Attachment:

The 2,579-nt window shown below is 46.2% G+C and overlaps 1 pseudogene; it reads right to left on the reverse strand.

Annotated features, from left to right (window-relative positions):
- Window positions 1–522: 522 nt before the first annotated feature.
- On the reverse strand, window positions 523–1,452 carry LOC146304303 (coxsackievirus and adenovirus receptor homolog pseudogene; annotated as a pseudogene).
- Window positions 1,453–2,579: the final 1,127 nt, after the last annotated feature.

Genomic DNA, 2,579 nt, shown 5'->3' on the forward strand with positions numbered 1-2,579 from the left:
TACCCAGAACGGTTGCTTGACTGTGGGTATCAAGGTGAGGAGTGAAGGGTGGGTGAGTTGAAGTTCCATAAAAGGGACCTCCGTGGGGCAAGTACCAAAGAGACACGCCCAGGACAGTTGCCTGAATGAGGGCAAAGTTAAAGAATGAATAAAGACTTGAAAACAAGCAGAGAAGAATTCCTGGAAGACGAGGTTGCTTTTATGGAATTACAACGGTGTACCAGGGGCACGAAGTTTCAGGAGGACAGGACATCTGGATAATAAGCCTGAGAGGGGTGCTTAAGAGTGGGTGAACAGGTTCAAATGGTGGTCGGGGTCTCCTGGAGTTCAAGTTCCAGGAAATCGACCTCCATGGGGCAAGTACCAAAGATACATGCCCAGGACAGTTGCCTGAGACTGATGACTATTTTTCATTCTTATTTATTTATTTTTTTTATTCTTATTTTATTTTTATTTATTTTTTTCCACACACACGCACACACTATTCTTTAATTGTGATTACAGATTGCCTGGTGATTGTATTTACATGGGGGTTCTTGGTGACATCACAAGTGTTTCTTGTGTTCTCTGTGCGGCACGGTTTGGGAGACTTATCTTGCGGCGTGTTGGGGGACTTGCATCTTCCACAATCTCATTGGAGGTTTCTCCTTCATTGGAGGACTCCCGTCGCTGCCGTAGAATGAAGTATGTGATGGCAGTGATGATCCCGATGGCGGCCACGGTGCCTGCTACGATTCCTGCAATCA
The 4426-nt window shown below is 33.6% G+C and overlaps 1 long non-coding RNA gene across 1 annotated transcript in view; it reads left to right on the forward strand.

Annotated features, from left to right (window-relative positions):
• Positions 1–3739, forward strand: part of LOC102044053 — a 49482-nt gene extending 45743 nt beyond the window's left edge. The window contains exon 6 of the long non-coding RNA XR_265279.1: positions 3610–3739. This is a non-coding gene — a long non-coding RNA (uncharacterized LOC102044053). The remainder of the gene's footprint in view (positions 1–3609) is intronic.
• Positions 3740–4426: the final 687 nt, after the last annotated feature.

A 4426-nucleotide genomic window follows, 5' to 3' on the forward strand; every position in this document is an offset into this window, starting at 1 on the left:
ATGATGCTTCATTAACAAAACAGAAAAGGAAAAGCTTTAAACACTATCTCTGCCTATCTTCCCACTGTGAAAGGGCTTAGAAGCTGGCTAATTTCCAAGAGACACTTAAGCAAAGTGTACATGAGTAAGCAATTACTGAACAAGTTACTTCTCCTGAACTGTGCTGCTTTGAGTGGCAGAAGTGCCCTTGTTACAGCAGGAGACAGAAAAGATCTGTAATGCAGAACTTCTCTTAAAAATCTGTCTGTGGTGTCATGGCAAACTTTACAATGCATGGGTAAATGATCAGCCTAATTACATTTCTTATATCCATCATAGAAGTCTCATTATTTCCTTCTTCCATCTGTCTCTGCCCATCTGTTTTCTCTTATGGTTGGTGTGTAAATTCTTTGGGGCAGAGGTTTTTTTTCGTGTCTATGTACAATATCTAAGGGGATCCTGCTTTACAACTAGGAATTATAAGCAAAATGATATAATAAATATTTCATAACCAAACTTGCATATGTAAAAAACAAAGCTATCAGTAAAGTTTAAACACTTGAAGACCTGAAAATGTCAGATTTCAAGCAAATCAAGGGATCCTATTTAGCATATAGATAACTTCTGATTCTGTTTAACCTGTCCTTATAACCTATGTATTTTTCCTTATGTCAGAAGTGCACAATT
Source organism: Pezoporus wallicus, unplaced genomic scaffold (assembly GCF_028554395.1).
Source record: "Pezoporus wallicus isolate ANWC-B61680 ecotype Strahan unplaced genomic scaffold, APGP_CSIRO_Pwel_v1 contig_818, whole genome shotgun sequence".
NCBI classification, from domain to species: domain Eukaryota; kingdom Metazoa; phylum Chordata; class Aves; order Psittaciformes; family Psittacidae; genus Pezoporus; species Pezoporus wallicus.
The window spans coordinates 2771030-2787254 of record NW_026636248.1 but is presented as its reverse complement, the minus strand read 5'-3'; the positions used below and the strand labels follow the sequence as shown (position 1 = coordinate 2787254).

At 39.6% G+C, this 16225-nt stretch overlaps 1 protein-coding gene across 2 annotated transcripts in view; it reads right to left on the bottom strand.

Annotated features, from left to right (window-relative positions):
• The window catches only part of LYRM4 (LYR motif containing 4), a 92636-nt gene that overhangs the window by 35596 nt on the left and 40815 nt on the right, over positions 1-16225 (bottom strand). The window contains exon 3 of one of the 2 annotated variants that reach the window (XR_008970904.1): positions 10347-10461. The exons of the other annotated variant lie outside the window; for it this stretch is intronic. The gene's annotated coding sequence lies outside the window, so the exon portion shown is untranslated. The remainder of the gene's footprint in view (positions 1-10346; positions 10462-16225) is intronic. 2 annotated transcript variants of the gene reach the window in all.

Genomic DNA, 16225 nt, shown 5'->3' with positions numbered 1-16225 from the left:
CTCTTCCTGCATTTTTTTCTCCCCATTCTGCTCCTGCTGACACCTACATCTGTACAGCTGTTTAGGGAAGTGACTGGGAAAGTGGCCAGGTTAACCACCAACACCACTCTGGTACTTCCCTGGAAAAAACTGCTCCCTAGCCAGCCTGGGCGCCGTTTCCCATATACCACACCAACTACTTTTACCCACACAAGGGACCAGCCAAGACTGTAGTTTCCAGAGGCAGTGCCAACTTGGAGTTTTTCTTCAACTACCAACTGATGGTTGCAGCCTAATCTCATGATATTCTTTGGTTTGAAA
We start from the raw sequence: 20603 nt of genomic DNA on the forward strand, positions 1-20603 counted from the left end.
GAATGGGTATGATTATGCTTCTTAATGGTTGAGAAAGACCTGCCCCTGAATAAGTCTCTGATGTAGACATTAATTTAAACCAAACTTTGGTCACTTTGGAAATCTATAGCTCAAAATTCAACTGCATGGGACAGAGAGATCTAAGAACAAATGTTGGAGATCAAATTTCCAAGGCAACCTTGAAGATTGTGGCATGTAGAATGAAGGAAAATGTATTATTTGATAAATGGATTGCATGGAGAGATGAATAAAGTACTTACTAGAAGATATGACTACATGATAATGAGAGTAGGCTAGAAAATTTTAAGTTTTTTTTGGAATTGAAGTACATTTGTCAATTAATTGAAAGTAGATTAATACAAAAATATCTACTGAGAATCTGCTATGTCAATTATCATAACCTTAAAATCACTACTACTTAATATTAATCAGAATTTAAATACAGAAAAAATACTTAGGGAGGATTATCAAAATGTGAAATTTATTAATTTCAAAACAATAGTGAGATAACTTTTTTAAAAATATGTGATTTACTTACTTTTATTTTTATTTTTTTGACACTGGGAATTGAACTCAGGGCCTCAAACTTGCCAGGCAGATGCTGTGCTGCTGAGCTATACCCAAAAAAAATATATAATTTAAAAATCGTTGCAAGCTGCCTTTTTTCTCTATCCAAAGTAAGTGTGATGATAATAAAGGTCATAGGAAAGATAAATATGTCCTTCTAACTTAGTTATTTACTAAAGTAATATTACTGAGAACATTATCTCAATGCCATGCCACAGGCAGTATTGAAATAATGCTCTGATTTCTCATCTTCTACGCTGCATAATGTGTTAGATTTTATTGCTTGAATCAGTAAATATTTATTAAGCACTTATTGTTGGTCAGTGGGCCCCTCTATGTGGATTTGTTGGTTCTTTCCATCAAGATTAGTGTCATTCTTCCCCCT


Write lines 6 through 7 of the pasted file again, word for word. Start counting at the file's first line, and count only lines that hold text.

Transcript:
Genomic DNA, 2,579 nt, shown 5'->3' on the forward strand with positions numbered 1-2,579 from the left:
TACCCAGAACGGTTGCTTGACTGTGGGTATCAAGGTGAGGAGTGAAGGGTGGGTGAGTTGAAGTTCCATAAAAGGGACCTCCGTGGGGCAAGTACCAAAGAGACACGCCCAGGACAGTTGCCTGAATGAGGGCAAAGTTAAAGAATGAATAAAGACTTGAAAACAAGCAGAGAAGAATTCCTGGAAGACGAGGTTGCTTTTATGGAATTACAACGGTGTACCAGGGGCACGAAGTTTCAGGAGGACAGGACATCTGGATAATAAGCCTGAGAGGGGTGCTTAAGAGTGGGTGAACAGGTTCAAATGGTGGTCGGGGTCTCCTGGAGTTCAAGTTCCAGGAAATCGACCTCCATGGGGCAAGTACCAAAGATACATGCCCAGGACAGTTGCCTGAGACTGATGACTATTTTTCATTCTTATTTATTTATTTTTTTTATTCTTATTTTATTTTTATTTATTTTTTTCCACACACACGCACACACTATTCTTTAATTGTGATTACAGATTGCCTGGTGATTGTATTTACATGGGGGTTCTTGGTGACATCACAAGTGTTTCTTGTGTTCTCTGTGCGGCACGGTTTGGGAGACTTATCTTGCGGCGTGTTGGGGGACTTGCATCTTCCACAATCTCATTGGAGGTTTCTCCTTCATTGGAGGACTCCCGTCGCTGCCGTAGAATGAAGTATGTGATGGCAGTGATGATCCCGATGGCGGCCACGGTGCCTGCTACGATTCCTGCAATCA